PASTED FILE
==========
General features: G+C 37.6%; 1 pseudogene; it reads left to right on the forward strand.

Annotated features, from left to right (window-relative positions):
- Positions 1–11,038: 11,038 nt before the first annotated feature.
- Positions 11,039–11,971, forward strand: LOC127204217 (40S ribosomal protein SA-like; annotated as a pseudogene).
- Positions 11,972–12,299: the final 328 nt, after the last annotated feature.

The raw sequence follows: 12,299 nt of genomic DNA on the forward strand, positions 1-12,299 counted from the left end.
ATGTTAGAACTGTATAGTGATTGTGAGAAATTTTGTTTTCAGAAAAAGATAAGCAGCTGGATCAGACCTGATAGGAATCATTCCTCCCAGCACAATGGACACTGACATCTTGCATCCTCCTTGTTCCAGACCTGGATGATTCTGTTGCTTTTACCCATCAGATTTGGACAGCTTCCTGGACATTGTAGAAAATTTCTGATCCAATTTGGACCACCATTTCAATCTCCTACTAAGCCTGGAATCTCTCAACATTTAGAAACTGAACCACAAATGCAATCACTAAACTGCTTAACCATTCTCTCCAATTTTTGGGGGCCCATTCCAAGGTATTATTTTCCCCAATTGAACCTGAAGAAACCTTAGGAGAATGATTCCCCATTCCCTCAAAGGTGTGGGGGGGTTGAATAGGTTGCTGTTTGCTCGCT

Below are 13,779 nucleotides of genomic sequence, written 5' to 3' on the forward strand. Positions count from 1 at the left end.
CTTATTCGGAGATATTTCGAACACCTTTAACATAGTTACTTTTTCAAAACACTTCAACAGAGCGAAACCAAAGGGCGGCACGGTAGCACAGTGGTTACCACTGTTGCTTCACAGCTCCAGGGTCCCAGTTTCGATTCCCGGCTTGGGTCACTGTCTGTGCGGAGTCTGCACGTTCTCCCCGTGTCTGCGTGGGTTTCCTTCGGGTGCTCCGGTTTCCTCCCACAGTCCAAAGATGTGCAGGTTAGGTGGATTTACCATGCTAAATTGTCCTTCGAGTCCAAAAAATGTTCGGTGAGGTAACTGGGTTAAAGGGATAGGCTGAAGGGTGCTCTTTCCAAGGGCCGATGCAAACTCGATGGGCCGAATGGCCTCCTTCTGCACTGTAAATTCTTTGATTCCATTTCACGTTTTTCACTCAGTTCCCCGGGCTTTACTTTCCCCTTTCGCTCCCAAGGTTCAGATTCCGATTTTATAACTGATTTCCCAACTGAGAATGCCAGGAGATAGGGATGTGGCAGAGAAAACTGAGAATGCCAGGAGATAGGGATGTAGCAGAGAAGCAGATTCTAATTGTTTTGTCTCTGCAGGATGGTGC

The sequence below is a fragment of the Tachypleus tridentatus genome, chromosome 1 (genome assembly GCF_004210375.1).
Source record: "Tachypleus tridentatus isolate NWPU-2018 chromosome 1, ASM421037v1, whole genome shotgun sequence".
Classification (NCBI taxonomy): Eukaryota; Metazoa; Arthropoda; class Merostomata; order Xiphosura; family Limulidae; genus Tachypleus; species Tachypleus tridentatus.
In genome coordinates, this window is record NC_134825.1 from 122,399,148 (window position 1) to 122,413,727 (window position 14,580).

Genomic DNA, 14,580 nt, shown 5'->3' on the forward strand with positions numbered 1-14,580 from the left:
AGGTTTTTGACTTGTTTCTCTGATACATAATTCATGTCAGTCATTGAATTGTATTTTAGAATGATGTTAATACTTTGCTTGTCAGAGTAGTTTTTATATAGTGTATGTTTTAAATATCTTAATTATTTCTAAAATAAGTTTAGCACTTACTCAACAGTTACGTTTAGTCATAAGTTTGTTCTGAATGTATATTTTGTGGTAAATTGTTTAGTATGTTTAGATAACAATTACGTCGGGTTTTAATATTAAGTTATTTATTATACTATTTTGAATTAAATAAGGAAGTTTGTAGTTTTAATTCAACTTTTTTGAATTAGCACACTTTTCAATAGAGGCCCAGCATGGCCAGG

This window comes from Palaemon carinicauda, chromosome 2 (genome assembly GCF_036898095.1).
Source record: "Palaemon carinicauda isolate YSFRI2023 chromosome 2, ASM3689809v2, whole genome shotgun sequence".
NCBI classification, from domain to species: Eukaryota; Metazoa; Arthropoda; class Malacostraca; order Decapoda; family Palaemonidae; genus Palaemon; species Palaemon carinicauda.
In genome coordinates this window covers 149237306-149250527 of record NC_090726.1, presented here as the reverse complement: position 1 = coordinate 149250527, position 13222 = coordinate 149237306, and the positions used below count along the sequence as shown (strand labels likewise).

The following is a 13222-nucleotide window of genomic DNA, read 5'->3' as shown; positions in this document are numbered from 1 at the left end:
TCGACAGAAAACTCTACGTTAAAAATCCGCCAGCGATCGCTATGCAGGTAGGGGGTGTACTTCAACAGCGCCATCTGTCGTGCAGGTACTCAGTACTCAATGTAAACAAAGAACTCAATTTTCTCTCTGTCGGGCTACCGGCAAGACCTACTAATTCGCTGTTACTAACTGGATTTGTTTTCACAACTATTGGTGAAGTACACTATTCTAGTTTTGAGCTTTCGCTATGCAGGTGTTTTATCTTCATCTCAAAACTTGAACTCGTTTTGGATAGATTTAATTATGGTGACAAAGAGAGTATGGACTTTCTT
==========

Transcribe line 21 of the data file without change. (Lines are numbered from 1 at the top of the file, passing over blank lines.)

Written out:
TCGACAGAAAACTCTACGTTAAAAATCCGCCAGCGATCGCTATGCAGGTAGGGGGTGTACTTCAACAGCGCCATCTGTCGTGCAGGTACTCAGTACTCAATGTAAACAAAGAACTCAATTTTCTCTCTGTCGGGCTACCGGCAAGACCTACTAATTCGCTGTTACTAACTGGATTTGTTTTCACAACTATTGGTGAAGTACACTATTCTAGTTTTGAGCTTTCGCTATGCAGGTGTTTTATCTTCATCTCAAAACTTGAACTCGTTTTGGATAGATTTAATTATGGTGACAAAGAGAGTATGGACTTTCTT